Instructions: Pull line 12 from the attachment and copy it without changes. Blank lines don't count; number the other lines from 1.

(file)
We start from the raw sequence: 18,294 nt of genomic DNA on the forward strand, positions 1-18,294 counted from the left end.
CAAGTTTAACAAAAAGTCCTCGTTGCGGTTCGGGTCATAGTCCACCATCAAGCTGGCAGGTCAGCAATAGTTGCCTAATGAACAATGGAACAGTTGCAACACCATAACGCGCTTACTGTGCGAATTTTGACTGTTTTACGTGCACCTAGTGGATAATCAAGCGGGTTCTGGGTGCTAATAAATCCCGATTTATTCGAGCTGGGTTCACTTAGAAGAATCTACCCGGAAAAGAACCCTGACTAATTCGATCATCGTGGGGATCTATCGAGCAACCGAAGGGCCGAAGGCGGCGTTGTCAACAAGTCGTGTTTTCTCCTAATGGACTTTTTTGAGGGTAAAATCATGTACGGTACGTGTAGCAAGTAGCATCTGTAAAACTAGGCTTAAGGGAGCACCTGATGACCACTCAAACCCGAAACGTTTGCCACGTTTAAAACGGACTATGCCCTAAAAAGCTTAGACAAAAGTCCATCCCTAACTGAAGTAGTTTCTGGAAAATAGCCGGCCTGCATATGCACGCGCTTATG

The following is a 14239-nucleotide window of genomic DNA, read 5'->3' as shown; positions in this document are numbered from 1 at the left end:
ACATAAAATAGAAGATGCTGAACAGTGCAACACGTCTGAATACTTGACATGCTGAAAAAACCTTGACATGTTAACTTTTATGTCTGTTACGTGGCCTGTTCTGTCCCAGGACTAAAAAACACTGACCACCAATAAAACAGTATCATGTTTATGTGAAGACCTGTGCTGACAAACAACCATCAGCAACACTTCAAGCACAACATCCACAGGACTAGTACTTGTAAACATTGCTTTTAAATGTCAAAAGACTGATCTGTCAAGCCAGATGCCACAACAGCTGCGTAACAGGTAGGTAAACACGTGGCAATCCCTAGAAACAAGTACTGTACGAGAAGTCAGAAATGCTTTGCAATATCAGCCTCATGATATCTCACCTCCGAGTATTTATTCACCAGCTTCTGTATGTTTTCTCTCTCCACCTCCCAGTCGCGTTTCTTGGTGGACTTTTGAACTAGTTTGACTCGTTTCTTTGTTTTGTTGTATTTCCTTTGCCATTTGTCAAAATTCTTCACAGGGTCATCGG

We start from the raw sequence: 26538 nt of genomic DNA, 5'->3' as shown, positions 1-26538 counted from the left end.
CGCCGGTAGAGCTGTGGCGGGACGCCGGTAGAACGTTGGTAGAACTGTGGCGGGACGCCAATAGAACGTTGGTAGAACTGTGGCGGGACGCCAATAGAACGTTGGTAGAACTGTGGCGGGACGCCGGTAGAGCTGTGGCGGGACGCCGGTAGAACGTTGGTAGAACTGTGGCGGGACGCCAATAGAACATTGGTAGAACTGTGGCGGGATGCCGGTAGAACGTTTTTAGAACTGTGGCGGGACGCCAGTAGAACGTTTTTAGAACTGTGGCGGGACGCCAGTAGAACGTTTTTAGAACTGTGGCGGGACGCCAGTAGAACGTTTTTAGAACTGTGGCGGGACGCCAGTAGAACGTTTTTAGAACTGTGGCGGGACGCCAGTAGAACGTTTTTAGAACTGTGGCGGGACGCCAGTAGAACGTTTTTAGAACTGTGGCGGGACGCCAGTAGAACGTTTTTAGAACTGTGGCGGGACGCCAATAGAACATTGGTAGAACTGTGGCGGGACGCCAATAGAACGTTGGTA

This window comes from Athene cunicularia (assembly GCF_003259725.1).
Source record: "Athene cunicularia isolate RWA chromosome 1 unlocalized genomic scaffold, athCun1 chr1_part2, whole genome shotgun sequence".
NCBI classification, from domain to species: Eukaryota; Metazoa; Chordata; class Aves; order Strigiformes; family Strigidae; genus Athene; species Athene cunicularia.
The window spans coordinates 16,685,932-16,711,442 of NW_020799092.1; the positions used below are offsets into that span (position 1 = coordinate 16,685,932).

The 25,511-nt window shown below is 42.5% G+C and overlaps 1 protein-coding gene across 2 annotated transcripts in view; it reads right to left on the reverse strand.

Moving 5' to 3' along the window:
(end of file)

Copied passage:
Moving 5' to 3' along the window: